For centuries, the delicate silver dove has been a symbol of love and fidelity.
Biodiversity and Habitat Loss<p>Their near extinction is a symbol of the <a href="https://www.dw.com/en/global-biodiversity-outlook-targets-extinction-summit-new-york-pledge/a-54932895" target="_blank">biodiversity crisis</a> in the UK, largely driven by habitat destruction. Britain is now one of the countries with the most <a href="https://www.wwf.org.uk/future-of-UK-nature#:~:text=The%20UK%20is%20one%20of,than%20half%20are%20in%20decline" target="_blank">depleted nature</a> in the world according to the World Wildlife Fund. Half its plant and animal species are in decline and more than <a href="https://www.rspb.org.uk/about-the-rspb/about-us/media-centre/press-releases/let-nature-sing-wales/#:~:text=a%20natural%20tragedy.-,Over%2040%20million%20birds%20have%20vanished%20from%20UK%20skies%20in,unaware%20of%20the%20impending%20danger" target="_blank">40 million birds</a> have vanished in just half a century.</p><p>"[Turtle doves] are the canary in the [coal] mine because there are all these other species before it and after it," said Tree. "It's an umbrella for all the other species that are heading that way."</p><p>Turtle doves migrate south through Europe to sub-Saharan Africa between July and September, ending up in dry woodland and farmland areas of countries like Mali and Senegal for winter. </p><p>Droughts in West Africa and the Sahel region are believed to have contributed to the fall in turtle dove species recorded in northern Europe, with low rainfall reducing supplies of the seeds and insects the birds rely on for energy for the long journey home.</p>
Conservation and Farming<p><a href="https://www.operationturtledove.org/" target="_blank" rel="noopener noreferrer">Operation Turtle Dove,</a> a partnership project of charities including the Essex Wildlife trust, works with landowners and farmers to actively build turtle dove habitat.</p><p>Outten works with <a href="https://www.ebws.org.uk/birdsites/blue-house-farm-ewt-north-fambridge" target="_blank">Blue House Farm</a>, a 660-acre nature reserve in the UK county of Essex, where they have replicated weedy fallow plots. </p><p>"We work on it every year to make sure it's in the condition it needs to be with plants such as clovers and black medic," Outten said. "These plants are native to the landscape and produce the seed the birds feed on." </p><p>The birds eat a wide range of seeds from various plants that would have been abundant 50 or 100 years ago, added Guy Anderson, program manager for species recovery with The Royal Society for the Protection of Birds (RSPB). </p><p>"But it's simply true that with the gradual process of <a href="https://www.dw.com/en/farming-without-pesticides-how-can-we-make-agriculture-greener/a-52216796" target="_blank" rel="noopener noreferrer">intensifying our agricultural production</a>, the availability of those seeds has dropped and dropped," said Anderson.</p><p>Part of the project includes supplementary feeding — providing sources of food in the form of seed or grain. Under the Countryside Stewardship Scheme in England, farmers can receive financial support to create a turtle dove habitat. </p><p>Though they haven't recorded an increase in doves across the sites in the four years of working on the project, Outten said they are seeing improvements in how landowners and farmers manage habitat for the birds. </p>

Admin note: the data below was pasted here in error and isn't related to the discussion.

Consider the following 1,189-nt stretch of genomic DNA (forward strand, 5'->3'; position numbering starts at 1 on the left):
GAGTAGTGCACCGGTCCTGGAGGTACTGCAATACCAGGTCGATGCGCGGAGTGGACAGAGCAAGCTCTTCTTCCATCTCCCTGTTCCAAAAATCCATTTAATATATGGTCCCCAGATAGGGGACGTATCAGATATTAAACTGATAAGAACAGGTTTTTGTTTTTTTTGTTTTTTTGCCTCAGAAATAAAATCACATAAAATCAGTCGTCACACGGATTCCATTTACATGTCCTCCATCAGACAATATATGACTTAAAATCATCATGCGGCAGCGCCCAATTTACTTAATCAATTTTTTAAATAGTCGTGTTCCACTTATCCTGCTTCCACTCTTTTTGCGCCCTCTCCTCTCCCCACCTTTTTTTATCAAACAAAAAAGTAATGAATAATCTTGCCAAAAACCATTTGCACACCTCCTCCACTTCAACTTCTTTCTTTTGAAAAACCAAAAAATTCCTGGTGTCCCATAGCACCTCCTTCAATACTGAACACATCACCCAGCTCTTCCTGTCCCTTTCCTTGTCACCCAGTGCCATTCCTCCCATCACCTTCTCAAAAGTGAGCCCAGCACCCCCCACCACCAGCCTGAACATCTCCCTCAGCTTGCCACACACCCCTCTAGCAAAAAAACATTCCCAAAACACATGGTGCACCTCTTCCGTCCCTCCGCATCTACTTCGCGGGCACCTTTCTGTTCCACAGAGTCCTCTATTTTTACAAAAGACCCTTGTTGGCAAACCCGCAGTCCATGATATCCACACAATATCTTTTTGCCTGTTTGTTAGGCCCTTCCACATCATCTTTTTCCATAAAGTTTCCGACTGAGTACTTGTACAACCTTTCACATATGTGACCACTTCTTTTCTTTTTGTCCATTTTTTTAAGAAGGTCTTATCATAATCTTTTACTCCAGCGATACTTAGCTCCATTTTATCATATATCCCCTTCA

A Turtle Dove Haven<p>The 3,500-acre Knepp Estate in West Sussex is another project taking a different approach and one of the few places where turtle dove numbers are increasing.</p><p>Isabella Tree and her husband Charlie Burrell converted their intensively farmed land into a rewilding project almost 20 years ago. They have let the land return to nature.</p><p>Just one year after they'd finished <a href="https://www.dw.com/en/uks-most-talented-architects-are-not-human/a-35952128" target="_blank">rewilding</a> the southern part of their property, they heard turtle doves for the first time. It's now a breeding hotspot for the birds with an estimated 19 pairs. Knepp is also home to <a href="https://www.rewildingbritain.org.uk/rewilding/rewilding-projects/knepp-estate" target="_blank" rel="noopener noreferrer">2% of the UK's population</a> of nightingales. </p><p>Tree is critical of supplementary feeding schemes that, in her view, are short term. She questions the chances of turtle doves getting to feed on scattered seeds before other mammals eat them first.</p>
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By Jessica Corbett
Green groups applauded Sen. Jeff Merkley on Wednesday for introducing a pioneering pair of bills that aim to "protect the long-term health and well-being of the American people and their economy from the catastrophic effects of climate chaos" by preventing banks and international financial institutions from financing fossil fuels.